Getting practice on dogs. We would not dream of allowing medical schools to go trolling around refuges for homeless people seeking out no-hopers without a chance of ever getting a better life and then taking them away in special ambulances so students could learn how to perform operations on real, live specimens. When it comes to veterinary schools and dogs we have a different standard. While the surgeons we put our own faith in to operate on us learn without this live experimentation, vets can practice away on the helpless waifs and strays that end in the dog pound.
Recently in Queensland the Brisbane City Council agreed with the RSPCA that what’s good enough for people should be good enough for dogs or, to put it another way, what’s good enough doctors should be good enough for vets. The Council voted to stop the Queensland Veterinary School at Brisbane University from collecting the waifs and strays. Now the University of Queensland is fighting a rearguard action to stop this veto being extended to cover the dog pounds of other local councils. I regret to report that this week the Logan Council agreed to continue to be a provider of animals from its pound for students to experiment on.
Horse racing industry beware. Tabcorp did not quite put it this way when releasing its annual results yesterday but the racing industry has been given notice that the gravy train on which it depends is about to become a toy train rather than a fair dinkum one. What Tabcorp did say is that it is looking to the bookmaking operation it is establishing in the Northern Territory to help it bolster its disappointing profit performance. This will happen by encouraging its clients to bet over the phone and on the internet in the jurisdiction where it pays least to the Government by way of tax and virtually nothing to the racing industry at all compared with the high tax and high payments to racing that come from its traditional TAB operations in Victoria and NSW.
Shutting down the site. It is as if the spirits industry is deliberately setting out to lose the support of those members of parliament who are supporting its stand against the increased tax on alcopops. The latest advertising effort of Jim Beam, the big selling imported brand, was bound to create an outcry with its The Neighbours campaign. A 30 second television version features a semi-naked woman saying “We say, Aussie, Aussie, Aussie, take off your cozzie.” On its own this might just have passed muster although clearly in breach of the voluntary industry code which supposedly bans linking alcohol with sex. What was quite over the top was an expanded internet version on a special The Neighbours promotional site which has now been shut down:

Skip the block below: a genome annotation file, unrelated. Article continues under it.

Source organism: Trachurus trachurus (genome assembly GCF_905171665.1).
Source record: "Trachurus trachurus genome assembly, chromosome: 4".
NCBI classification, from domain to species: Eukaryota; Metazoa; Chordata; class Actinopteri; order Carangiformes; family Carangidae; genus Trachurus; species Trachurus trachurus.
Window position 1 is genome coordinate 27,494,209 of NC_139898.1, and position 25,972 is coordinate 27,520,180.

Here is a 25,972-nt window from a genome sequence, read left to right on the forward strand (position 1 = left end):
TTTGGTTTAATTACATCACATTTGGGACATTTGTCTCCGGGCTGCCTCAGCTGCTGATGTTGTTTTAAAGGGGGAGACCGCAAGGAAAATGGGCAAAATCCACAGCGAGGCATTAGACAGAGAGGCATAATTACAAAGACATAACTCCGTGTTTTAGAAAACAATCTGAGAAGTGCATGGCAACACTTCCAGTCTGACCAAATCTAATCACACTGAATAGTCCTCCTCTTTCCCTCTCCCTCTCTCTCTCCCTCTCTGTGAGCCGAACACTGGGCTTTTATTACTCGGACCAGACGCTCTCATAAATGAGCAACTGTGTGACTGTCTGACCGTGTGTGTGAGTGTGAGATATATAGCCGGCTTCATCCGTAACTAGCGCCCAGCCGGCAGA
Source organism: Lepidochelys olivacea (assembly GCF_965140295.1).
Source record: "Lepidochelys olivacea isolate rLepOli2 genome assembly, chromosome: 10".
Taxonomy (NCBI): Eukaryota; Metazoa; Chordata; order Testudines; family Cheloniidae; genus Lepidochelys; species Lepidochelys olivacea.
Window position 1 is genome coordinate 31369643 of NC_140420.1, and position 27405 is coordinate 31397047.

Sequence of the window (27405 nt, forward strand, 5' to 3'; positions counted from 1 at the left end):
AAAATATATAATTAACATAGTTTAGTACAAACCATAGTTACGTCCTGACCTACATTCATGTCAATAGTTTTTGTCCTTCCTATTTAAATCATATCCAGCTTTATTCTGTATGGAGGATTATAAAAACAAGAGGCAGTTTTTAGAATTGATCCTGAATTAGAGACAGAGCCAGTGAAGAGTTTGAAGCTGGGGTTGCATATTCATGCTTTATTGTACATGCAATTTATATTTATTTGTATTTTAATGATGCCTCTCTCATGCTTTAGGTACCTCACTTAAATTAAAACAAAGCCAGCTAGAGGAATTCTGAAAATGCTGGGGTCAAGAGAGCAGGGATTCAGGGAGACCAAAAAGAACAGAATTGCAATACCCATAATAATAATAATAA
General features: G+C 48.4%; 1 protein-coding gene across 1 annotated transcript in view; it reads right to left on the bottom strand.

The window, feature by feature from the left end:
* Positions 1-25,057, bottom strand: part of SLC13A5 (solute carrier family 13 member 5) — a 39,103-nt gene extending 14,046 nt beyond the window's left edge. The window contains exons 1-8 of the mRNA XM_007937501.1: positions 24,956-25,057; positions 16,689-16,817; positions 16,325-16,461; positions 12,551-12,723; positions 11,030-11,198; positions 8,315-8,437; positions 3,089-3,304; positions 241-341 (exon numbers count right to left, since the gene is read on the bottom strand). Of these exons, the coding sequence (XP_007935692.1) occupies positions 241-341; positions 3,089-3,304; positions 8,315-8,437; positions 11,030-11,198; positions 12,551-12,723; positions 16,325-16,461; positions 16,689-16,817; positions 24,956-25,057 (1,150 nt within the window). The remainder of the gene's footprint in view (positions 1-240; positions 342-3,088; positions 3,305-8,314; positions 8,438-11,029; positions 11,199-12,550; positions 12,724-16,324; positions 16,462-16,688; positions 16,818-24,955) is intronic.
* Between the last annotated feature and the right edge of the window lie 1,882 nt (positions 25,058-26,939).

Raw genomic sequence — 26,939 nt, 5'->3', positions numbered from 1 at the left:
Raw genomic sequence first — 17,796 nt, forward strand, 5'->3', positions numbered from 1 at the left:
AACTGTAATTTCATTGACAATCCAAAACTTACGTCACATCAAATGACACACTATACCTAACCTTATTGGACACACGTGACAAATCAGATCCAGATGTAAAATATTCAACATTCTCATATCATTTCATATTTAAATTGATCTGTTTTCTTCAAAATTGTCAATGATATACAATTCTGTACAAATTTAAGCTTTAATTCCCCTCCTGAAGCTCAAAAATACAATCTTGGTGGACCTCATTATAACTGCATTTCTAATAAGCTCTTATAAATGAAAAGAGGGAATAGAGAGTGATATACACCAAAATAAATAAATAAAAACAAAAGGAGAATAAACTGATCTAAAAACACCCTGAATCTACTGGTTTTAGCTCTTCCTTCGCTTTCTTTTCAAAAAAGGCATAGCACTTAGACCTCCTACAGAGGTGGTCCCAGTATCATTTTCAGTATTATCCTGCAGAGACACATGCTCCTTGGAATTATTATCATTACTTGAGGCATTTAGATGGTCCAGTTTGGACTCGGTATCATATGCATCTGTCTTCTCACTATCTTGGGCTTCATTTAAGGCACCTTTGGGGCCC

Get Crikey FREE to your inbox every weekday morning with the Crikey Worm.
According to The Age , the internet version had two blondes in G-strings applying sunscreen, bouncing on a trampoline and finally stripping naked as they’re watched through a hedge by “Stevo next door” and his mates. The camera zooms in on their breasts and backsides before ending with a close-up of one topless woman washing dishes at the kitchen sink. It is this kind of promotion which makes an old liquor salesman like me despair about the common sense of marketing people.
Some sporting notes. Looking on the dull side of life. Good to see an Australian sporting team realising that even a cloud of Beijing smog may have a golden lining. On ABC television last night I noted the clay pigeon shooter saying that that Chinese smog/fog/pollution made the orange target more visible.
Kate Ellis in British colours. We hope we never see it but Federal Sports Minister Kate Ellis has promised to wear British colours at the first sporting contest after the Olympic Games should the Poms win for more medals than Australia. Surely the more likely result is British Culture Secretary Andy Burnham, who made the bet with Ms Ellis, having to show up at Old Trafford in the green and gold. It could be worse — the losing minister might have had to wear a Canadian Olympic Games uniform.
Wisdom of a head master. “If young people, to use the colloquialism, ‘stuff up’, we would do well to remember that we have done likewise, and without the magnification of media moguls.” – Peter Gebhardt, a former principal of Geelong College and retired County Court judge, writing of fallen Magpies in The Age yesterday under the headline Turning Pies into demons.